1. The Imposter: acts happy and successful, but is really terrified of failure. Lives with the constant fear that she or he will be found out. Needs continuous successes to maintain the mask of positive self-esteem, which may lead to problems with perfectionism, procrastination, competition, and burn-out.
  2. The Rebel: acts like the opinions or good will of others—especially people who are important or powerful—don't matter. Lives with constant anger about not feeling good enough. Continuously needs to prove that others' judgments and criticisms don't hurt, which may lead to problems like blaming others excessively, breaking rules or laws, or opposing authority.
  3. The Victim: acts helpless and unable to cope with the world and waits for someone to come to the rescue. Uses self-pity or indifference as a shield against fear of taking responsibility for changing his or her life. Looks repeatedly to others for guidance, which can lead to such problems as unassertiveness, underachievement, and excessive reliance on others in relationships.

Consequences of Low Self-Esteem

Low self-esteem can have devastating consequences. It can:
  • create anxiety, stress, loneliness, and increased likelihood of depression
  • cause problems with friendships and romantic relationships
  • seriously impair academic and job performance
  • lead to increased vulnerability to drug and alcohol abuse
Worst of all, these negative consequences themselves reinforce the negative self-image and can take a person into a downward spiral of lower and lower self-esteem and increasingly unproductive or even actively self-destructive behavior.

Three Steps to Improved Self-Esteem

Change doesn't necessarily happen quickly or easily, but it can happen. You are not powerless! Once you have accepted, or are at least willing to entertain the possibility that you can change, there are three steps you can take to begin to improve the way you feel about yourself:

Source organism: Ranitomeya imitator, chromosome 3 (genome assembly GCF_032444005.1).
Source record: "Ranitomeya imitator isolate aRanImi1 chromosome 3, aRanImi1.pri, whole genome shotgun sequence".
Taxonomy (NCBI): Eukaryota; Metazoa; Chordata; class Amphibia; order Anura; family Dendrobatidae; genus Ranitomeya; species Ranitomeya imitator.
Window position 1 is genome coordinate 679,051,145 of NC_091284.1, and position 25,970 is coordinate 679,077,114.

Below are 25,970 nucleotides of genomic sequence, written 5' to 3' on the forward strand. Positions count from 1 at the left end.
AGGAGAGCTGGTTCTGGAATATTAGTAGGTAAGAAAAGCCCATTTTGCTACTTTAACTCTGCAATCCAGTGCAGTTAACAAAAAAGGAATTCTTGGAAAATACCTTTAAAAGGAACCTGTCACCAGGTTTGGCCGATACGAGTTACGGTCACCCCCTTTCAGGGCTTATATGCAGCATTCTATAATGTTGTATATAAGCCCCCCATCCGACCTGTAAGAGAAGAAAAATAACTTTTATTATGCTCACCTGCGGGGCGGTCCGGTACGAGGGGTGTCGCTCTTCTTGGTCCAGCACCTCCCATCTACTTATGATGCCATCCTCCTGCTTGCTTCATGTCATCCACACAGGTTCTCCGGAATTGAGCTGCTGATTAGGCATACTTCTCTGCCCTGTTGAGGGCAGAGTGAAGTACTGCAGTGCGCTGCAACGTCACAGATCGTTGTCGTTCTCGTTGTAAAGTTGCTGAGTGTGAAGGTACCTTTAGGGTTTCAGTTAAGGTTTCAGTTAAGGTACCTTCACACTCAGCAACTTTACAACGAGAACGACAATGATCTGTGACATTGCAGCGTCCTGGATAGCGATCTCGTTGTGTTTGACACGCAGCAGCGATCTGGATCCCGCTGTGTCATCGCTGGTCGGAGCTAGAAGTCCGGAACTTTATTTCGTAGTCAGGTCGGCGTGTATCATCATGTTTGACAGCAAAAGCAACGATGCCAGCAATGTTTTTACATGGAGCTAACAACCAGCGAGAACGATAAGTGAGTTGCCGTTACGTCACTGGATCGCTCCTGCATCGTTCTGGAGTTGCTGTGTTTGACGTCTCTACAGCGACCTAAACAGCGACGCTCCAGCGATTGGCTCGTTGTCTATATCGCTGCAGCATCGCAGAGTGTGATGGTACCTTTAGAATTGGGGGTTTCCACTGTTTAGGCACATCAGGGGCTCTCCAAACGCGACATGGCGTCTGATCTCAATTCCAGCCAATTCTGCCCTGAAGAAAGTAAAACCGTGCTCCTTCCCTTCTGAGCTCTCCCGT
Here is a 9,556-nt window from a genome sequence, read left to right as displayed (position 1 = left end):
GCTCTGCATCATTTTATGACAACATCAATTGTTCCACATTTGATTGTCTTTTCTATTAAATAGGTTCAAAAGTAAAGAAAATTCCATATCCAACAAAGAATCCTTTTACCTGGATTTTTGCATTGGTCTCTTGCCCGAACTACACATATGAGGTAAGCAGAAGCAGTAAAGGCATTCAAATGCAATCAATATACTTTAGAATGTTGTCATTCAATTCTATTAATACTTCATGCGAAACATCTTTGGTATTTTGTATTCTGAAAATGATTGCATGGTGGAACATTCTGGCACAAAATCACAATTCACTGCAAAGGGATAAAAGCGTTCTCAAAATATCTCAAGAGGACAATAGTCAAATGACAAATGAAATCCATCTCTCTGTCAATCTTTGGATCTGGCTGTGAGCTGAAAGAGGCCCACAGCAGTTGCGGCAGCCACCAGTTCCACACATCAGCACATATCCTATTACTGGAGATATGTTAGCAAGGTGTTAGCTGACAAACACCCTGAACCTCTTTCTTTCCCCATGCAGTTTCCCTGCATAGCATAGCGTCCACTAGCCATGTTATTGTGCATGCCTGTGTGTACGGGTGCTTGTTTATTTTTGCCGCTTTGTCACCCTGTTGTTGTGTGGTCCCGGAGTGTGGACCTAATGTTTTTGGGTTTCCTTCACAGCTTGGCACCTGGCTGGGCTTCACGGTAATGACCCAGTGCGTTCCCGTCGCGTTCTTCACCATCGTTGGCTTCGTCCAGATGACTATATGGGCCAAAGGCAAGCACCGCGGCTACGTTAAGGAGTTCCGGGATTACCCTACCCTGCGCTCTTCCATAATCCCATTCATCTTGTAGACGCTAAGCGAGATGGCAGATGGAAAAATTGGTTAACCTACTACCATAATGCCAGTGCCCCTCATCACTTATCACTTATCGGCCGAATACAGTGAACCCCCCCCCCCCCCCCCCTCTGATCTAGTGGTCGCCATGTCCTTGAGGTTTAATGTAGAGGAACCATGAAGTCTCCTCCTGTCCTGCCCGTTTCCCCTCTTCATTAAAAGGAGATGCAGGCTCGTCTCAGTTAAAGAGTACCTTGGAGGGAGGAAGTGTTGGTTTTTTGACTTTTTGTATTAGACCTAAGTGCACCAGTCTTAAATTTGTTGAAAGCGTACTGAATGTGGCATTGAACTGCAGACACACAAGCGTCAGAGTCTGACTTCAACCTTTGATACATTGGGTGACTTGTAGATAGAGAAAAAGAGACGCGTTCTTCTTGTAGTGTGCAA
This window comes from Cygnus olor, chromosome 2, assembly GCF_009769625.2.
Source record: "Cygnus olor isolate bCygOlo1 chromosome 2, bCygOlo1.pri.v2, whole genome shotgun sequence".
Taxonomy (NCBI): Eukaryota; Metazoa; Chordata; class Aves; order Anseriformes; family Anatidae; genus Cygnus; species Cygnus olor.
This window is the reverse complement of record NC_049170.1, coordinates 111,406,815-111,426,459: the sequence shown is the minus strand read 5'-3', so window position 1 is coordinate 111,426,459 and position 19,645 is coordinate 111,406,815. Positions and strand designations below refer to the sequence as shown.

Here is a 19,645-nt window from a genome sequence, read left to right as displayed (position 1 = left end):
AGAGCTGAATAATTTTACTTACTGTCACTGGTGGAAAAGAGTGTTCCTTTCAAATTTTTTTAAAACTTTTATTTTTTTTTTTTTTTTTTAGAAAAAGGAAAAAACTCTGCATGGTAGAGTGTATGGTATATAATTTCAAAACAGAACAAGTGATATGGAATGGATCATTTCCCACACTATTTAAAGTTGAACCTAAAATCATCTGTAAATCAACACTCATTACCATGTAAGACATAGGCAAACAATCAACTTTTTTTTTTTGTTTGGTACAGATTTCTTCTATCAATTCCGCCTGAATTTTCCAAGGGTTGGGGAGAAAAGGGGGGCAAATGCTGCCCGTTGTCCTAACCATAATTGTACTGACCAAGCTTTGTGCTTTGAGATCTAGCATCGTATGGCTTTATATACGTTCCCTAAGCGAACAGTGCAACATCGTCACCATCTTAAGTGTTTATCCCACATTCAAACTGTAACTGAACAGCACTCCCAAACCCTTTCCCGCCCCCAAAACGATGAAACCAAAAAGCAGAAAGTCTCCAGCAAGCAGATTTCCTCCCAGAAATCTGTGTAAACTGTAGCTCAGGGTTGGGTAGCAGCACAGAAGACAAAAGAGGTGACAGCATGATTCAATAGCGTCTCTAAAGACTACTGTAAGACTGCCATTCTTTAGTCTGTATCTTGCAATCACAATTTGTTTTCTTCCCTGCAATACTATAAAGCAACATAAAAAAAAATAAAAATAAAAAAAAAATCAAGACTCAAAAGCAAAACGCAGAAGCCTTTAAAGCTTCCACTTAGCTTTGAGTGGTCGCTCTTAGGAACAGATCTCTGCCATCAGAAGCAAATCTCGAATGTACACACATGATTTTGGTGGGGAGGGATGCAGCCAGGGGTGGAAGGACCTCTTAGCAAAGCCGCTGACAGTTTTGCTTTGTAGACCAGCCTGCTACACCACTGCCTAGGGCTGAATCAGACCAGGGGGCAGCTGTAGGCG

Step 1: Rebut the Inner Critic

The first important step in improving self-esteem is to begin to challenge the negative messages of the critical inner voice. Here are some typical examples of the inner critic and some strategies to rebut that critical voice.
  • Unfairly harsh inner critic: "People said they liked my presentation, but it was nowhere near as good as it should have been. I can't believe no-one noticed all the places I messed up. I'm such an imposter." Acknowledge strengths: "Wow, they really liked it! Maybe it wasn't perfect, but I worked hard on that presentation and did a good job. I'm proud of myself."
  • An inner voice that generalizes unrealistically: "I got an F on the test. I don't understand anything in this class. I'm such an idiot. Who am I fooling? I shouldn't be taking this class. I'm stupid, and I don't belong in college." Be specific: "I did poorly on this test, but I've done O.K. on all the homework. There are some things here that I don't understand as well as I thought I did, but now I have a better idea of how to prepare and what I need to work on. I've done fine in other tough classes; I'm confident I can do this."
  • An inner critic that makes illogic leaps: "He's frowning. He didn't say anything, but I know it means that he doesn't like me!"
    Challenge illogic: "O.K., he's frowning, but I don't know why. It could have nothing to do with me. Maybe I should ask."
  • An inner voice that catastrophizes: "She turned me down for a date! I'm so embarrassed and humiliated. No one likes or cares about me. I'll never find a girlfriend. I'll always be alone." Be objective: "Ouch! That hurt. Ok, she doesn't want to go out with me. That doesn't mean no one does. I know I'm a nice person. I'm confident that in time I'll find someone who's as interested in me as I am in her."

Step 2: Practice Self-Compassion